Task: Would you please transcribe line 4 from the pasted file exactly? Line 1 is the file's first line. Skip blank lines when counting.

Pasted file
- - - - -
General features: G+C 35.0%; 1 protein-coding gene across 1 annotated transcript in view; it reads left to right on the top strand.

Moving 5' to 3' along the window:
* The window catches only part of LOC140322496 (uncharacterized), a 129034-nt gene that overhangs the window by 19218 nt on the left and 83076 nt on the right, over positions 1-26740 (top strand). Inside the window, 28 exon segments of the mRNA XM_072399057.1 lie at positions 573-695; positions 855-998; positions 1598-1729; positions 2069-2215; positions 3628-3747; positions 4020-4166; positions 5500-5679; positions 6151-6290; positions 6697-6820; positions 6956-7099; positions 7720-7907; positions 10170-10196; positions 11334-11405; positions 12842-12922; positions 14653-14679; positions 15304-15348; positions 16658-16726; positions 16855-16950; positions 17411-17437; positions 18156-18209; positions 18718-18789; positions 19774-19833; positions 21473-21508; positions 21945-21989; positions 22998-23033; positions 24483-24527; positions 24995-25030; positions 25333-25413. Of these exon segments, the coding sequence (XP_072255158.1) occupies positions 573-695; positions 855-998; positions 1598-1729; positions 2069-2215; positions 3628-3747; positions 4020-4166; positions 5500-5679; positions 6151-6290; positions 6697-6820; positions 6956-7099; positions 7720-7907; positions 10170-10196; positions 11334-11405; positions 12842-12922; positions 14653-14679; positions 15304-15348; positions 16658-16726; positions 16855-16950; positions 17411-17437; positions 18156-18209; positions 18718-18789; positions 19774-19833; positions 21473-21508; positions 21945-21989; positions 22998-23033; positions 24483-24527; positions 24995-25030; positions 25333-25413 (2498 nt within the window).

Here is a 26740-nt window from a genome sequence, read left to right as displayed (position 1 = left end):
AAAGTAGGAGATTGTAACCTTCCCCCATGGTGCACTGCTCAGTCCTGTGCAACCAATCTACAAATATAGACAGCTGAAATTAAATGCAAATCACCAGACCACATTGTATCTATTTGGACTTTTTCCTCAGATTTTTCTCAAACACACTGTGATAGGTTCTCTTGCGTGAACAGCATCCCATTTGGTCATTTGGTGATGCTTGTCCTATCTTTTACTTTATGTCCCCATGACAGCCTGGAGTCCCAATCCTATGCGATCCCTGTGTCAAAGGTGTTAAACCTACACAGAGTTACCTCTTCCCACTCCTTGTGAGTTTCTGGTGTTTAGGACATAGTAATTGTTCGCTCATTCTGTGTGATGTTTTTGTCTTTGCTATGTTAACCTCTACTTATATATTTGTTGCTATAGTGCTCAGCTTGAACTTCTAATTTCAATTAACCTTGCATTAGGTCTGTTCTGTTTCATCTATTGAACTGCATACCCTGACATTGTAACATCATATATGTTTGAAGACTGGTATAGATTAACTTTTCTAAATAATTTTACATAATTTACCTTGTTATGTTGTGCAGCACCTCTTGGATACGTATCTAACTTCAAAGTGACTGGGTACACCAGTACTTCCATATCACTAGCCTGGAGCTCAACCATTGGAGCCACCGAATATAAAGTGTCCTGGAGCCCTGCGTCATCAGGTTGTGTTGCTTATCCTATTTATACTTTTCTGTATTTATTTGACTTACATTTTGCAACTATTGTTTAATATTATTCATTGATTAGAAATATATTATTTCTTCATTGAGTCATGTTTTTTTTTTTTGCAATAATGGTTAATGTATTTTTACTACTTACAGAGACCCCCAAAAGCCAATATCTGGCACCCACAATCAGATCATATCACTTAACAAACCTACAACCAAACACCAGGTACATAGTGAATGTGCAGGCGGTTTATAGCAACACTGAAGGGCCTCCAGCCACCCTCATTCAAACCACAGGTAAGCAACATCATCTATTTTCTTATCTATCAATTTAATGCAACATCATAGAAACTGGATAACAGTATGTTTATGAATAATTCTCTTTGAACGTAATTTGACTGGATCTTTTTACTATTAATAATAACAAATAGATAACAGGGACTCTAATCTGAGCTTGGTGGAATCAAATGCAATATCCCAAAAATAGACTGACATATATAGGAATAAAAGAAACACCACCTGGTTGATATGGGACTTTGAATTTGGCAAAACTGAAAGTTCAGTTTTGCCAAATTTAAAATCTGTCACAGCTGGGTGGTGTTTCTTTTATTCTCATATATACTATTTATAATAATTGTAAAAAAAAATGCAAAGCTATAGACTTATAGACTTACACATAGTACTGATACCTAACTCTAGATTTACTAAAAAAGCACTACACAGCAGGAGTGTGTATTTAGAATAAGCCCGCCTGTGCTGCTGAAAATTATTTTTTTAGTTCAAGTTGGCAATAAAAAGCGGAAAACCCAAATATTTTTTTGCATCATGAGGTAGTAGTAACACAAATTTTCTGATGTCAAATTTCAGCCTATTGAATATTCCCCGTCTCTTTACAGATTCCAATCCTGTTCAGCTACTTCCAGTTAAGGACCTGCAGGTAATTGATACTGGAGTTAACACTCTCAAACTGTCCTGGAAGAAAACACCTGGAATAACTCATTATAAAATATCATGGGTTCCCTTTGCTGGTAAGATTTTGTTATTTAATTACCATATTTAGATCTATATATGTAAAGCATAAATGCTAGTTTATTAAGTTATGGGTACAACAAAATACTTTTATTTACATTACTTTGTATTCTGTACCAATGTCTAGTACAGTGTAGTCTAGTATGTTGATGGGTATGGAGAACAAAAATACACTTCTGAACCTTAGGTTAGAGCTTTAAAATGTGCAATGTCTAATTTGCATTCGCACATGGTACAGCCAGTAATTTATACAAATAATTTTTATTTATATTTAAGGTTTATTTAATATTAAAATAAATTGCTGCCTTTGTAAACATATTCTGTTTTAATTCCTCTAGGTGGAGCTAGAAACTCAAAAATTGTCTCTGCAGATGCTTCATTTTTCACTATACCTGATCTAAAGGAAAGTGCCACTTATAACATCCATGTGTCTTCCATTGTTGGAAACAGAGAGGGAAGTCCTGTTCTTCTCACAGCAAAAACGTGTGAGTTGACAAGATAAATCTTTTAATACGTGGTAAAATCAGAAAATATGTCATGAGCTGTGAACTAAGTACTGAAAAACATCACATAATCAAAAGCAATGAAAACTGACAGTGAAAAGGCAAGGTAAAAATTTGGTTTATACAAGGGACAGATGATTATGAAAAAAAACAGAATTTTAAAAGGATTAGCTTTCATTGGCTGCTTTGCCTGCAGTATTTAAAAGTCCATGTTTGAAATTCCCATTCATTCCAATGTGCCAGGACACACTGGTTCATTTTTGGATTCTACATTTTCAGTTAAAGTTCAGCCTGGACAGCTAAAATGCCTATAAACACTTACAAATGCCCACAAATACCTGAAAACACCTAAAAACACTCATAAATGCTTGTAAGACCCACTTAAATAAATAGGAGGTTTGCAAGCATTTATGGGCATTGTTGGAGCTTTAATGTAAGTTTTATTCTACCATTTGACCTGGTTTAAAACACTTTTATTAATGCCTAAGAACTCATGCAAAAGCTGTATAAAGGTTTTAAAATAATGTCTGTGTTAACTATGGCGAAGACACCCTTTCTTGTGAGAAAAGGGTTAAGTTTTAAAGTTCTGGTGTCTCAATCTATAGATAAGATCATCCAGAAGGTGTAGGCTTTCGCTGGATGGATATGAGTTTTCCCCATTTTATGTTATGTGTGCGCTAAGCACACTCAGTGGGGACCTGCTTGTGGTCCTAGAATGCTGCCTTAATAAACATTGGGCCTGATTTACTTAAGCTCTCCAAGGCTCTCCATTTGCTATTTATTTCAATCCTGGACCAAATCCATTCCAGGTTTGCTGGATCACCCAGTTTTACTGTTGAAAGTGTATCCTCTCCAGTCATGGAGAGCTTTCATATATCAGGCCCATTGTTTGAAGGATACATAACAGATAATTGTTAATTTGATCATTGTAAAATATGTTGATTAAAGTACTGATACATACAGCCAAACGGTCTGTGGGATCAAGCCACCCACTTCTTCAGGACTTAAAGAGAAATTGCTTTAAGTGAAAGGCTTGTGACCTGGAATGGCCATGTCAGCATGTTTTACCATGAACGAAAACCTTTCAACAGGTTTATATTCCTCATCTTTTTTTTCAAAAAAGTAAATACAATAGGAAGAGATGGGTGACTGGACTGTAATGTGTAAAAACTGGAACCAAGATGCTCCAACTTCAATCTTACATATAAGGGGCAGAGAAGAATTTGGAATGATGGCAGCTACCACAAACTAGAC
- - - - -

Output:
Here is a 26740-nt window from a genome sequence, read left to right as displayed (position 1 = left end):